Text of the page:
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Trump Administration Limits States' Power To Stop Oil And Gas Pipelines

After years of protests against the Constitution Pipeline, New York recently denied a key water quality permit for the project. A new EPA rule would make it harder for states to do that.
Mike Groll
After years of protests against the Constitution Pipeline, New York recently denied a key water quality permit for the project. A new EPA rule would make it harder for states to do that.

The Trump administration is removing a tool some Democratic states have used to block construction of new fossil fuel infrastructure, such as oil and gas pipelines.

In recent years climate change activists encouraged states and tribes to exercise their power under section 401 of the Clean Water Act. It gives local authorities the right to review new projects to make sure they don't harm local water.

"So it essentially gives states veto power over federal decisions," Daniel Estrin, an attorney with the environmental group Waterkeeper Alliance, told NPR in 2018. Typically the Federal Energy Regulatory Commission approves these projects, but activists say the agency has become a "rubber stamp" for fossil fuel industries

New York denied a key water quality permit for a controversial pipeline that would have delivered gas from nearby Pennsylvania to New York City. It had done the same for another pipeline in 2016, a project the builder recently dropped. Washington state denied a permit for a coal export terminal in 2017. And development of a pipeline and liquefied natural gas project in Oregon also has been slowed by the state's permit denials.

Climate activists want to keep fossil fuels in the ground where they won't contribute to climate change. Blocking construction of infrastructure, such as pipelines, is one way of doing that. If coal, oil or gas can't get to market no one will mine or drill for it.

But what climate activists see as a benefit, fossil fuel industries see as abuse.

"We hope that EPA's action today will help end the abuse of the section 401 permitting process, which has been used to obstruct projects for reasons that had nothing to do with protecting water quality," said National Mining Association President and CEO Rich Nolan.

Last August, the Environmental Protection Agency announced it would update the rule "to increase the predictability and timeliness of section 401 certification." It was in response to President Trump's executive order last year, aimed at speeding up approval processes for energy infrastructure. Trump has expressed skepticism about climate change and he campaigned in 2016 on helping the coal and other fossil fuel industries.

"EPA is returning the Clean Water Act certification process under Section 401 to its original purpose, which is to review potential impacts that discharges from federally permitted projects may have on water resources, not to indefinitely delay or block critically important infrastructure," says EPA Administrator Andrew Wheeler, who is a former coal company lobbyist.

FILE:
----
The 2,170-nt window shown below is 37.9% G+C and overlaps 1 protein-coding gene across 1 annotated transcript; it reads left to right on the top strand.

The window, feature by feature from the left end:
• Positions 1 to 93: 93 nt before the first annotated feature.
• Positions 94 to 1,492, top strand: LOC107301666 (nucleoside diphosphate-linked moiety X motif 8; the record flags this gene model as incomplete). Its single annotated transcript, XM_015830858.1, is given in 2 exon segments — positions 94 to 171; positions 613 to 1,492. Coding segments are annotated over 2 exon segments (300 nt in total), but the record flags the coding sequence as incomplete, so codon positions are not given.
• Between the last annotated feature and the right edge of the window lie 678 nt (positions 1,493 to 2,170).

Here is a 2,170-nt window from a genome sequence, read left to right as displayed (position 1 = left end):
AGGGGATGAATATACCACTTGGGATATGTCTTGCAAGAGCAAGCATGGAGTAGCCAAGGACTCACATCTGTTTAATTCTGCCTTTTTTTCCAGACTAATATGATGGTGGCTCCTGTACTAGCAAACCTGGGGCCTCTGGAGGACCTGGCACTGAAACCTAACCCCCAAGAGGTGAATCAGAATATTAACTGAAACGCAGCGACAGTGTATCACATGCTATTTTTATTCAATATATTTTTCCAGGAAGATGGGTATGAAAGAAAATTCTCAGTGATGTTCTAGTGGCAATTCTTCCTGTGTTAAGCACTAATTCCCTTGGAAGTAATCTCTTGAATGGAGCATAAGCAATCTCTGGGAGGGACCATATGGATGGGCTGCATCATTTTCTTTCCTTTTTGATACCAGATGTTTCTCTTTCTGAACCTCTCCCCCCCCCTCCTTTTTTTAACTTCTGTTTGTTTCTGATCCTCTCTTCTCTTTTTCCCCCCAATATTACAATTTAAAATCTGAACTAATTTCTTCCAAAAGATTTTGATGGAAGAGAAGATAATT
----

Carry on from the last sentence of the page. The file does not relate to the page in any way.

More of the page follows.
Wheeler says the new rule will specify timelines for state review and require final action within one year of receiving an application. It also limits the scope of the Section 401 review, directing states to look only at direct effects on local water quality, not larger issues such as climate change.

"The Trump Administration continues to be more interested in handouts for polluting corporations than protecting our drinking water," said Joan Walker of the Sierra Club after the announcement. The environmental group says in a press release that the new rule "...could force states to approve water permit applications with insufficient data or prematurely grant authority to issue permits to the federal government."

The Natural Resources Defense Council says the action undermines the foundation of how environmental laws work in the U.S. "The federal government should be setting baseline standards, while states apply and enhance them to the benefit of their unique natural resources and residents," says Jon Devine, the group's director of federal water policy.

Oil industry groups wrote a collective comment in support of the proposed changes. "To allow a single state to wield disproportionate power over projects of national importance is intensely problematic," they said.

American Petroleum Institute Vice President Robin Rorick also said "a well-defined timeline and review process will provide certainty to operators."

Administrator Wheeler says the new rule applies only to future projects. Environmental groups contend the change is illegal, and expect states to challenge it in court.

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Jeff Brady is a National Desk Correspondent based in Philadelphia, where he covers energy issues and climate change. Brady helped establish NPR's environment and energy collaborative which brings together NPR and Member station reporters from across the country to cover the big stories involving the natural world.
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